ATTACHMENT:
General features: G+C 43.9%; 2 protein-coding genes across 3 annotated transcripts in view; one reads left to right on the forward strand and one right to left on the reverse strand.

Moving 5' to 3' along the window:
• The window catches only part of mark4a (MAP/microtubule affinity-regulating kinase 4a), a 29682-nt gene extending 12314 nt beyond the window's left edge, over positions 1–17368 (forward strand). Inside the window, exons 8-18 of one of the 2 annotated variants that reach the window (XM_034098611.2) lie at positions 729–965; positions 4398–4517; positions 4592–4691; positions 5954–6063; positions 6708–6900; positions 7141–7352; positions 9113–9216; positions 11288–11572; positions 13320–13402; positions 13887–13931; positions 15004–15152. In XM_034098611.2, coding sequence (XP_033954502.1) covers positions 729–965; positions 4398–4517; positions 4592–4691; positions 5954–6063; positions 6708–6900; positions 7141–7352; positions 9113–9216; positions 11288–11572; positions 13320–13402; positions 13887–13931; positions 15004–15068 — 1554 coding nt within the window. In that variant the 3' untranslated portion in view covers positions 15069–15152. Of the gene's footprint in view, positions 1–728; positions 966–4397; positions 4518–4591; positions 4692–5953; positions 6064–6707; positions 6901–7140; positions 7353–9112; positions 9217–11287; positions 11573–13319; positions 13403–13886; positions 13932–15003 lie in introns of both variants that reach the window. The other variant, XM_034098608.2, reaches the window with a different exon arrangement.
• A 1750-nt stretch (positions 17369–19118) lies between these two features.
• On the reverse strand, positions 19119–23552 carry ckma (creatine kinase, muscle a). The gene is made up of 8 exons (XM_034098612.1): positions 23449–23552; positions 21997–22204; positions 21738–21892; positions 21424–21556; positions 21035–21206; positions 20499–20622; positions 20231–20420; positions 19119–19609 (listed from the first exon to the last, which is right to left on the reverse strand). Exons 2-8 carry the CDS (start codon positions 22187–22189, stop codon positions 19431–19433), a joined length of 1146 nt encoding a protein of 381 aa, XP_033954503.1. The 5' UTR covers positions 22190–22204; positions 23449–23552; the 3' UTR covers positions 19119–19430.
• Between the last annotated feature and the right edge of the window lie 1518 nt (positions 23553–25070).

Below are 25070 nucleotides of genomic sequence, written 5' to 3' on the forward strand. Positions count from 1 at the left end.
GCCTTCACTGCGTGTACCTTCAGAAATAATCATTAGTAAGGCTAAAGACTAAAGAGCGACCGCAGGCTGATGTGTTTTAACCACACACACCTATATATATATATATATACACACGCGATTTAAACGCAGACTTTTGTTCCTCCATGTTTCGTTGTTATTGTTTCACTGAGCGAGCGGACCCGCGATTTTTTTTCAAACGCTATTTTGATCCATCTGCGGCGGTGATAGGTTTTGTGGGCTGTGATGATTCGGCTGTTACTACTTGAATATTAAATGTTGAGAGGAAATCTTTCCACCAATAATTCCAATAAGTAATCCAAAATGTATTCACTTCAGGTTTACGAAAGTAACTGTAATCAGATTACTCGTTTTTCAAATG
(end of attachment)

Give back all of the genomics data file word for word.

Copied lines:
General features: G+C 43.9%; 2 protein-coding genes across 3 annotated transcripts in view; one reads left to right on the forward strand and one right to left on the reverse strand.

Moving 5' to 3' along the window:
• The window catches only part of mark4a (MAP/microtubule affinity-regulating kinase 4a), a 29682-nt gene extending 12314 nt beyond the window's left edge, over positions 1–17368 (forward strand). Inside the window, exons 8-18 of one of the 2 annotated variants that reach the window (XM_034098611.2) lie at positions 729–965; positions 4398–4517; positions 4592–4691; positions 5954–6063; positions 6708–6900; positions 7141–7352; positions 9113–9216; positions 11288–11572; positions 13320–13402; positions 13887–13931; positions 15004–15152. In XM_034098611.2, coding sequence (XP_033954502.1) covers positions 729–965; positions 4398–4517; positions 4592–4691; positions 5954–6063; positions 6708–6900; positions 7141–7352; positions 9113–9216; positions 11288–11572; positions 13320–13402; positions 13887–13931; positions 15004–15068 — 1554 coding nt within the window. In that variant the 3' untranslated portion in view covers positions 15069–15152. Of the gene's footprint in view, positions 1–728; positions 966–4397; positions 4518–4591; positions 4692–5953; positions 6064–6707; positions 6901–7140; positions 7353–9112; positions 9217–11287; positions 11573–13319; positions 13403–13886; positions 13932–15003 lie in introns of both variants that reach the window. The other variant, XM_034098608.2, reaches the window with a different exon arrangement.
• A 1750-nt stretch (positions 17369–19118) lies between these two features.
• On the reverse strand, positions 19119–23552 carry ckma (creatine kinase, muscle a). The gene is made up of 8 exons (XM_034098612.1): positions 23449–23552; positions 21997–22204; positions 21738–21892; positions 21424–21556; positions 21035–21206; positions 20499–20622; positions 20231–20420; positions 19119–19609 (listed from the first exon to the last, which is right to left on the reverse strand). Exons 2-8 carry the CDS (start codon positions 22187–22189, stop codon positions 19431–19433), a joined length of 1146 nt encoding a protein of 381 aa, XP_033954503.1. The 5' UTR covers positions 22190–22204; positions 23449–23552; the 3' UTR covers positions 19119–19430.
• Between the last annotated feature and the right edge of the window lie 1518 nt (positions 23553–25070).

Below are 25070 nucleotides of genomic sequence, written 5' to 3' on the forward strand. Positions count from 1 at the left end.
GCCTTCACTGCGTGTACCTTCAGAAATAATCATTAGTAAGGCTAAAGACTAAAGAGCGACCGCAGGCTGATGTGTTTTAACCACACACACCTATATATATATATATATACACACGCGATTTAAACGCAGACTTTTGTTCCTCCATGTTTCGTTGTTATTGTTTCACTGAGCGAGCGGACCCGCGATTTTTTTTCAAACGCTATTTTGATCCATCTGCGGCGGTGATAGGTTTTGTGGGCTGTGATGATTCGGCTGTTACTACTTGAATATTAAATGTTGAGAGGAAATCTTTCCACCAATAATTCCAATAAGTAATCCAAAATGTATTCACTTCAGGTTTACGAAAGTAACTGTAATCAGATTACTCGTTTTTCAAATG